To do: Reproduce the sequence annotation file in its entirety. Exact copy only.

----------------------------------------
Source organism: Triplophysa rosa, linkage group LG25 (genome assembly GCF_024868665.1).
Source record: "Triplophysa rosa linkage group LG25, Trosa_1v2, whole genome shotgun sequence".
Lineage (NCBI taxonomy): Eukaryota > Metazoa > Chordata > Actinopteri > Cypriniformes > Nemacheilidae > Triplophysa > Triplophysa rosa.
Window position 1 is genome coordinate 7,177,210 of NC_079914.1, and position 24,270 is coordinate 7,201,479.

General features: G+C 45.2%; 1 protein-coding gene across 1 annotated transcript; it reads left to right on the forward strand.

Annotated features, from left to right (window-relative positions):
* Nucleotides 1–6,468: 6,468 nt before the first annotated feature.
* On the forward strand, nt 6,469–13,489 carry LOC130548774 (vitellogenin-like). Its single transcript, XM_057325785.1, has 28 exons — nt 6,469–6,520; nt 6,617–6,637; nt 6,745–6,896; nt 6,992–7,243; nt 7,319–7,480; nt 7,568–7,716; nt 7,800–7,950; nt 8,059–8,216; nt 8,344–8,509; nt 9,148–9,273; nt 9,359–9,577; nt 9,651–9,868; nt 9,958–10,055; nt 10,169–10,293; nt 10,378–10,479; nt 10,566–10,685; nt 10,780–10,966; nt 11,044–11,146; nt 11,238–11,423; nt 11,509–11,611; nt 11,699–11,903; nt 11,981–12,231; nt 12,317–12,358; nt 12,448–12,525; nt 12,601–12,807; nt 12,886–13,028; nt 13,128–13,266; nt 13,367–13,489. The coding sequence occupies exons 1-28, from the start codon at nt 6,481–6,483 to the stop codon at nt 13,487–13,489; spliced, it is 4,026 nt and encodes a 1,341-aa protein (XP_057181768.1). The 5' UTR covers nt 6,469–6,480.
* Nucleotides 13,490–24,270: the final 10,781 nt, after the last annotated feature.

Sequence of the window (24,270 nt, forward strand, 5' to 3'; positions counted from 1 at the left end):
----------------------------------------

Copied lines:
Source organism: Triplophysa rosa, linkage group LG25 (genome assembly GCF_024868665.1).
Source record: "Triplophysa rosa linkage group LG25, Trosa_1v2, whole genome shotgun sequence".
Lineage (NCBI taxonomy): Eukaryota > Metazoa > Chordata > Actinopteri > Cypriniformes > Nemacheilidae > Triplophysa > Triplophysa rosa.
Window position 1 is genome coordinate 7,177,210 of NC_079914.1, and position 24,270 is coordinate 7,201,479.

General features: G+C 45.2%; 1 protein-coding gene across 1 annotated transcript; it reads left to right on the forward strand.

Annotated features, from left to right (window-relative positions):
* Nucleotides 1–6,468: 6,468 nt before the first annotated feature.
* On the forward strand, nt 6,469–13,489 carry LOC130548774 (vitellogenin-like). Its single transcript, XM_057325785.1, has 28 exons — nt 6,469–6,520; nt 6,617–6,637; nt 6,745–6,896; nt 6,992–7,243; nt 7,319–7,480; nt 7,568–7,716; nt 7,800–7,950; nt 8,059–8,216; nt 8,344–8,509; nt 9,148–9,273; nt 9,359–9,577; nt 9,651–9,868; nt 9,958–10,055; nt 10,169–10,293; nt 10,378–10,479; nt 10,566–10,685; nt 10,780–10,966; nt 11,044–11,146; nt 11,238–11,423; nt 11,509–11,611; nt 11,699–11,903; nt 11,981–12,231; nt 12,317–12,358; nt 12,448–12,525; nt 12,601–12,807; nt 12,886–13,028; nt 13,128–13,266; nt 13,367–13,489. The coding sequence occupies exons 1-28, from the start codon at nt 6,481–6,483 to the stop codon at nt 13,487–13,489; spliced, it is 4,026 nt and encodes a 1,341-aa protein (XP_057181768.1). The 5' UTR covers nt 6,469–6,480.
* Nucleotides 13,490–24,270: the final 10,781 nt, after the last annotated feature.

Sequence of the window (24,270 nt, forward strand, 5' to 3'; positions counted from 1 at the left end):